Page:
The world’s freshwater fishes are under ever increasing threat, with one in three already threatened with extinction, according to a report published by 16 global conservation organizations.
Freshwater fisheries provide the main source of protein for 200 million people across Asia, Africa and South America, as well as jobs and livelihoods for 60 million people. Healthy freshwater fish stocks also sustain two huge global industries: recreational fishing generates over US$100 billion annually, while aquarium fishes are the world’s most popular pets and drive a global trade worth up to US$30 billion.
However, they continue to be undervalued and overlooked – and thousands of species are now heading towards extinction. Freshwater biodiversity is declining at twice the rate of that in our oceans or forests. Indeed, 80 species of freshwater fish have already been declared ‘Extinct’ by the IUCN Red List of Threatened Species, including 16 in 2020 alone. Meanwhile, populations of migratory freshwater fish have fallen by 76 per cent since 1970 and mega-fish by a catastrophic 94 per cent.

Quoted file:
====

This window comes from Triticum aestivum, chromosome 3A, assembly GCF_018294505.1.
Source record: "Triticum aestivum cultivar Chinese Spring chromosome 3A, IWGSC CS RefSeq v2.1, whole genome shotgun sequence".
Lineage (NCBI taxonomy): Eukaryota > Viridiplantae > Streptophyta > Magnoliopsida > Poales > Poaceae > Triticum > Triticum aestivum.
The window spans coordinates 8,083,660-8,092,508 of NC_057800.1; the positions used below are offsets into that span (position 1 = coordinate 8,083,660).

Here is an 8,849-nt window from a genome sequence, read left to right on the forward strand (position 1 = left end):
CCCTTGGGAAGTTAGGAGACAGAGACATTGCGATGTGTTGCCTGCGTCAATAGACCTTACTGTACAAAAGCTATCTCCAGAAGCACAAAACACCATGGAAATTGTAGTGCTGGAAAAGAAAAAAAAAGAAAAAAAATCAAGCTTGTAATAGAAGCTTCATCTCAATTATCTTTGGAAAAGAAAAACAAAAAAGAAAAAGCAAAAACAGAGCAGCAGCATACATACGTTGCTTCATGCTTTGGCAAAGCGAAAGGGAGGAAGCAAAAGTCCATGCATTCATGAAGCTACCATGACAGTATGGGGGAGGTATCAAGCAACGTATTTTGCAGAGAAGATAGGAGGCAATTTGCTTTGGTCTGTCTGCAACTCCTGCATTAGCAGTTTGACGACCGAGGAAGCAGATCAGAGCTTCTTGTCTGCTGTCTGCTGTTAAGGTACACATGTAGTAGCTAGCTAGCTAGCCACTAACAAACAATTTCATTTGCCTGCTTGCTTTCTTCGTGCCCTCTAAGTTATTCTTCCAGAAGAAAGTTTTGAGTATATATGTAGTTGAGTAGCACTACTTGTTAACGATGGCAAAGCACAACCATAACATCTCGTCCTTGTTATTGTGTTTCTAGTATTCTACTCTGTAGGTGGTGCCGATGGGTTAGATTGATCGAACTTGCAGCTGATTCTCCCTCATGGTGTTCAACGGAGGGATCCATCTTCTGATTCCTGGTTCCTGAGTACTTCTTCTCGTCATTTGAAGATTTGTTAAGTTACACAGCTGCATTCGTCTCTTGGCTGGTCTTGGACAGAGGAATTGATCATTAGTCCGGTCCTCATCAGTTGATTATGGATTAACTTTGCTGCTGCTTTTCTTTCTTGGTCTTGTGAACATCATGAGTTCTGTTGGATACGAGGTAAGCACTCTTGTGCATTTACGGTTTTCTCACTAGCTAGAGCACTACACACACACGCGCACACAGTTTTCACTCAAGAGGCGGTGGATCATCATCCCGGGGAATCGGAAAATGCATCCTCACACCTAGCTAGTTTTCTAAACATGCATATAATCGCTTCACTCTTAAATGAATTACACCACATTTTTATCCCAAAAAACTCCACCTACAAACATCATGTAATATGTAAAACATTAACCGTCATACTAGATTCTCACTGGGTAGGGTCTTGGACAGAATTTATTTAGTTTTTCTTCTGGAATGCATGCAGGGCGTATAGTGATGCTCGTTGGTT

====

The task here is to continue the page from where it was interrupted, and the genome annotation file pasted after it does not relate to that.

“They are the aquatic version of the canary in the coalmine, and we must heed the warning,” said Stuart Orr, WWF global Freshwater Lead. “Despite their importance to local communities and indigenous people across the globe, freshwater fish are invariably forgotten and not factored into development decisions about hydropower dams or water use or building on floodplains. Freshwater fish matter to the health of people and the freshwater ecosystems that all people and all life on land depend on. It’s time we remembered that.”
The report highlights the devastating combination of threats facing freshwater ecosystems – and the fishes that live in them – including habitat destruction, hydropower dams on free flowing rivers, over abstraction of water for irrigation, and domestic, agricultural and industrial pollution. In addition, freshwater fishes are also at risk from overfishing and destructive fishing practices, the introduction of invasive non-native species and the impacts of climate change as well as unsustainable sand mining and wildlife crime.
There is a long list of threats, but there are also solutions – and 2021 offers real hope that the world can turn the tide and start to reverse decades of decline in freshwater fish populations.
Photo credit: © Petteri Hautamaa WWF Finland